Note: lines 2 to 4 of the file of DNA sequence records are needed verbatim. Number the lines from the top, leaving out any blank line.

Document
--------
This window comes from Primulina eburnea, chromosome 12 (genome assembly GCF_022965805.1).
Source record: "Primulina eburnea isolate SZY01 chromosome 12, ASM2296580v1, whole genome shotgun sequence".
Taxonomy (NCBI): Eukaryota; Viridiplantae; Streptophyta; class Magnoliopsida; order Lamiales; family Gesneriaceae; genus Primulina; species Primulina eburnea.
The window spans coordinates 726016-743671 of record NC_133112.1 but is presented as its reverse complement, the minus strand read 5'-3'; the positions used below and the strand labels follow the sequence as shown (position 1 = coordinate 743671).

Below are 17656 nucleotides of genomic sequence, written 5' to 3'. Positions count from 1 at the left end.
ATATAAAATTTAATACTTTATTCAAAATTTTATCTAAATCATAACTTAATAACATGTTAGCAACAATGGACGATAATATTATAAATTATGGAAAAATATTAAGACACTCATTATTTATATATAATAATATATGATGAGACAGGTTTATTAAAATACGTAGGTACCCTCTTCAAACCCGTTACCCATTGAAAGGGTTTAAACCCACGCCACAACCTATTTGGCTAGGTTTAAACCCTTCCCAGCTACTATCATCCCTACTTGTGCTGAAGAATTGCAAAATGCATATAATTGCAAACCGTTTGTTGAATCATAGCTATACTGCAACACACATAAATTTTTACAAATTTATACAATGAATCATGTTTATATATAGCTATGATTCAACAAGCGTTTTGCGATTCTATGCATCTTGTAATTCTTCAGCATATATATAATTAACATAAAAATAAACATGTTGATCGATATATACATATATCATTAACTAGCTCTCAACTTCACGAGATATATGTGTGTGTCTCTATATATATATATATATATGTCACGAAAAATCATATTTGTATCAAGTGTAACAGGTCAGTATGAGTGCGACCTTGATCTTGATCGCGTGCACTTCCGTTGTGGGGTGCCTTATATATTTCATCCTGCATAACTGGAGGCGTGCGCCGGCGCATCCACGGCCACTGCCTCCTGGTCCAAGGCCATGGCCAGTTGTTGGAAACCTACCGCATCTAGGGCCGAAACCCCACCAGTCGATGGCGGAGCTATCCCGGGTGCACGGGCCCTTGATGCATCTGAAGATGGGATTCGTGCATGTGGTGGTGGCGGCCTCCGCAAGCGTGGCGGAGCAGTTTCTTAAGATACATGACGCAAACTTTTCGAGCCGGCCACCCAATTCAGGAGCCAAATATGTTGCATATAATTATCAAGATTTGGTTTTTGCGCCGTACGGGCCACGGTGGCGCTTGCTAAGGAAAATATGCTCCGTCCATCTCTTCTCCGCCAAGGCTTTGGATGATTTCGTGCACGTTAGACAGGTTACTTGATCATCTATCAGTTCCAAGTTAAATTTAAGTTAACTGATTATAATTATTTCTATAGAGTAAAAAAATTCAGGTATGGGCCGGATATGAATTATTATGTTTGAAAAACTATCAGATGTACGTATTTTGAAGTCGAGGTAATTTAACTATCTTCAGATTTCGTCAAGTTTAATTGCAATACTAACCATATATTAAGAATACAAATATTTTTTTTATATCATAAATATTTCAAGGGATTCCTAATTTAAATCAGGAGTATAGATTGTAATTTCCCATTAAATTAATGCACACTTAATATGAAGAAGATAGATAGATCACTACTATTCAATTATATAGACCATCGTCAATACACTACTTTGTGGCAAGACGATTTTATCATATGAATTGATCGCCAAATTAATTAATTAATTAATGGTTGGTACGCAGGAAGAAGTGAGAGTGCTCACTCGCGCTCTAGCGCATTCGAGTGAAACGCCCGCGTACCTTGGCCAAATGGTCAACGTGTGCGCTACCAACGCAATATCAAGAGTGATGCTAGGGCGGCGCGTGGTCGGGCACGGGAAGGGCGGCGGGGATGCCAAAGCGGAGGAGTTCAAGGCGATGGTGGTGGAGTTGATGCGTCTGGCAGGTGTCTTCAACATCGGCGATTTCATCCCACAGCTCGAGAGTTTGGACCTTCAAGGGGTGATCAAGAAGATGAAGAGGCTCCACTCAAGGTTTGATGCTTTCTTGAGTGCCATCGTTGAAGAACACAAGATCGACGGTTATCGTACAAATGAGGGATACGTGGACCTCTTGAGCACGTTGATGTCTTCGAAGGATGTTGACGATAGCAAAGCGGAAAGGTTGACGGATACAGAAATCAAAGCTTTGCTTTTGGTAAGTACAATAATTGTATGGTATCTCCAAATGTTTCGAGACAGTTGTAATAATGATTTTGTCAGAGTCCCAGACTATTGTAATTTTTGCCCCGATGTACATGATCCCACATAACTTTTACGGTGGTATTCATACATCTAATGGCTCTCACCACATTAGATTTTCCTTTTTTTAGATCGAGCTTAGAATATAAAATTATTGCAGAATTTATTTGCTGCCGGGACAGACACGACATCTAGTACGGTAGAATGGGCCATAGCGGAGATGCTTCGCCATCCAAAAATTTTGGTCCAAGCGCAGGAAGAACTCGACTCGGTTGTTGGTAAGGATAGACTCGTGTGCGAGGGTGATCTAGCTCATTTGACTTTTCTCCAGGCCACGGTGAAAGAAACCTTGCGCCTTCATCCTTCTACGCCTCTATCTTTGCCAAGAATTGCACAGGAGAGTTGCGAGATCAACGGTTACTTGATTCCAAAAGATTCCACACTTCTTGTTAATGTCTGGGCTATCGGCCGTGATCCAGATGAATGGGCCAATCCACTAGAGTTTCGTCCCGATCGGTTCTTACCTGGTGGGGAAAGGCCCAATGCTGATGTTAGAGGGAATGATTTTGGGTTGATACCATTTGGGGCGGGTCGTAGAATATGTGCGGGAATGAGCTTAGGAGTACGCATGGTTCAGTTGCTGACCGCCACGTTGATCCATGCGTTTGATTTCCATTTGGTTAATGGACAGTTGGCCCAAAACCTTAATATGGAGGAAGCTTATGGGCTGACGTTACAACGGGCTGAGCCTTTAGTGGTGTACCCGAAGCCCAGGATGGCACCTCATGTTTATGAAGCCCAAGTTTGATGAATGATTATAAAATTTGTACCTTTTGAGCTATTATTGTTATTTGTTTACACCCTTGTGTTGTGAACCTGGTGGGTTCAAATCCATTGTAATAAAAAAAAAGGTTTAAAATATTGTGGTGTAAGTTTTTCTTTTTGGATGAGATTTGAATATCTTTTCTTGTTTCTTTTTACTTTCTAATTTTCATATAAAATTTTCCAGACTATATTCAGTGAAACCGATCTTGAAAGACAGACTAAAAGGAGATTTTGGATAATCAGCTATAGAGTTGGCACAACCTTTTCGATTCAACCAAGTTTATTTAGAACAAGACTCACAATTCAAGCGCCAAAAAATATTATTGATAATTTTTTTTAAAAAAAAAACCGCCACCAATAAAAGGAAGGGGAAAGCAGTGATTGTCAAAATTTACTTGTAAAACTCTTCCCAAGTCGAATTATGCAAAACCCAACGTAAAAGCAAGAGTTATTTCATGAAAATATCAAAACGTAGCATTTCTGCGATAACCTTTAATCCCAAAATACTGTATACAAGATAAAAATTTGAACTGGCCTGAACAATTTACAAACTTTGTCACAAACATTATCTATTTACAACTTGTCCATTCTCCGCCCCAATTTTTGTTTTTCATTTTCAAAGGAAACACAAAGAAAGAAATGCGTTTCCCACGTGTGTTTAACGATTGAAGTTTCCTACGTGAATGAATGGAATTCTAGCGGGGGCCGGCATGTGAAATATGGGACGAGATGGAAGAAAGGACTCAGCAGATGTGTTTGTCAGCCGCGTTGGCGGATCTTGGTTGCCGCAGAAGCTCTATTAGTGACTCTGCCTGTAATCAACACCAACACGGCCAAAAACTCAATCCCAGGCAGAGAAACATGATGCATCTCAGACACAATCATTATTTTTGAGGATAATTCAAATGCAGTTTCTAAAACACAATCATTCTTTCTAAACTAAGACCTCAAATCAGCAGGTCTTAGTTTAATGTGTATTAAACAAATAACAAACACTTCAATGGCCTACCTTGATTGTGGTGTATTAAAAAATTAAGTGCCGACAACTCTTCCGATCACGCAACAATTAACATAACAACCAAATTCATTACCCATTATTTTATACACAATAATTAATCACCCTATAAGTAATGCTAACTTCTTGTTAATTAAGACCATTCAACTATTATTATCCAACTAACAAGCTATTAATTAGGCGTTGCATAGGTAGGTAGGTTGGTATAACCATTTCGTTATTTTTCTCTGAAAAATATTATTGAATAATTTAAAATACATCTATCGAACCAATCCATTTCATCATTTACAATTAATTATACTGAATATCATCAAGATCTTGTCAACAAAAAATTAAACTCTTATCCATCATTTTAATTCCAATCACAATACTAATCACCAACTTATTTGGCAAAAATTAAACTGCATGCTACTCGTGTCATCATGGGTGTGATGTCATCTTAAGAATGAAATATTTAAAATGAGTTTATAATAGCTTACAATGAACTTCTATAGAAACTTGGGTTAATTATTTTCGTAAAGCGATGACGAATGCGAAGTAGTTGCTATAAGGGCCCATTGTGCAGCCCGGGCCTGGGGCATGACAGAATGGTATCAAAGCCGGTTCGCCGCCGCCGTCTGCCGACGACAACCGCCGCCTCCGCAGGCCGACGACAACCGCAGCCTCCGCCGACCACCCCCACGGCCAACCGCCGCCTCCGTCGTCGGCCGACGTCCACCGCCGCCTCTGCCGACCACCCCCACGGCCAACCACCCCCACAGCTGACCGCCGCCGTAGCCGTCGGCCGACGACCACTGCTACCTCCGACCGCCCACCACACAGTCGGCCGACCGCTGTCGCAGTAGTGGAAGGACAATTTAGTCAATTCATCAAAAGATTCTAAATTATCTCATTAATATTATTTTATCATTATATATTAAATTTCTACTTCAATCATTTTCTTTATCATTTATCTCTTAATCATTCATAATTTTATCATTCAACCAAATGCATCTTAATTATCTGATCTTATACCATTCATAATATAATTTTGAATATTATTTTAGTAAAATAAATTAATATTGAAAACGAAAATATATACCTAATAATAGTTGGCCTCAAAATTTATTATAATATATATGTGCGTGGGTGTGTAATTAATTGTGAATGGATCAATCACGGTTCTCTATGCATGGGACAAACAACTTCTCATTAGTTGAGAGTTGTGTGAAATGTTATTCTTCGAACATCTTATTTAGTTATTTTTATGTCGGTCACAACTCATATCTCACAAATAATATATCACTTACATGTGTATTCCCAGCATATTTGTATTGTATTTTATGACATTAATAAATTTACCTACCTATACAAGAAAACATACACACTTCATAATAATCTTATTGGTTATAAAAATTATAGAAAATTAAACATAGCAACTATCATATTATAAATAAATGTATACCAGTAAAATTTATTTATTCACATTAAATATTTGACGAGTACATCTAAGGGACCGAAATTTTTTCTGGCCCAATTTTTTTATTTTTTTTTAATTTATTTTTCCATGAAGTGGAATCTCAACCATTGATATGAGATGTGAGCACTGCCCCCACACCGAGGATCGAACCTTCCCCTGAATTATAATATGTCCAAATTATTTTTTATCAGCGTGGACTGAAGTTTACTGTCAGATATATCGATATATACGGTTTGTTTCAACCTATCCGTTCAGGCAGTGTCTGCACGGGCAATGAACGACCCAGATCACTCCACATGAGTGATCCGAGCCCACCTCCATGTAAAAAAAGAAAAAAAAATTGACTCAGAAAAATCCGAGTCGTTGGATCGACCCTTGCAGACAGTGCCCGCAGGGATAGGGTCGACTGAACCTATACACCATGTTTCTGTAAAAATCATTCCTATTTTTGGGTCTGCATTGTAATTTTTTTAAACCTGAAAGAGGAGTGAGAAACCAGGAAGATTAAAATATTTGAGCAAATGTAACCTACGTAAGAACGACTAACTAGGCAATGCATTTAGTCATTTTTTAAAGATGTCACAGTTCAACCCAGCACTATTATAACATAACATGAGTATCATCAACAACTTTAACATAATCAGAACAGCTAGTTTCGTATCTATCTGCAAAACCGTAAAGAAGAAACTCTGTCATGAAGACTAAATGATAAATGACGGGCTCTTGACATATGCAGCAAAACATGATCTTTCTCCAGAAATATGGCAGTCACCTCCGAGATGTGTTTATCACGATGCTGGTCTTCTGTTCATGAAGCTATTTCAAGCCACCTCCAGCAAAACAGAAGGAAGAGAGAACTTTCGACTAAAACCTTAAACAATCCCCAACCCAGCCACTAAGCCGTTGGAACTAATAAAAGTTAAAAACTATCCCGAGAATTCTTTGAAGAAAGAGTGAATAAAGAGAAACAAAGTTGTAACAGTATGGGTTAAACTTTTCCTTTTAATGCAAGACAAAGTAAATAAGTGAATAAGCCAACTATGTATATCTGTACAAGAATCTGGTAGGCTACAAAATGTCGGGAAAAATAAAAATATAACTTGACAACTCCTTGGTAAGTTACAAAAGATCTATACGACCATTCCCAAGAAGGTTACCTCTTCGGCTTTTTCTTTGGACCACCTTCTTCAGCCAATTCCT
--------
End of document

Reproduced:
Source record: "Primulina eburnea isolate SZY01 chromosome 12, ASM2296580v1, whole genome shotgun sequence".
Taxonomy (NCBI): Eukaryota; Viridiplantae; Streptophyta; class Magnoliopsida; order Lamiales; family Gesneriaceae; genus Primulina; species Primulina eburnea.
The window spans coordinates 726016-743671 of record NC_133112.1 but is presented as its reverse complement, the minus strand read 5'-3'; the positions used below and the strand labels follow the sequence as shown (position 1 = coordinate 743671).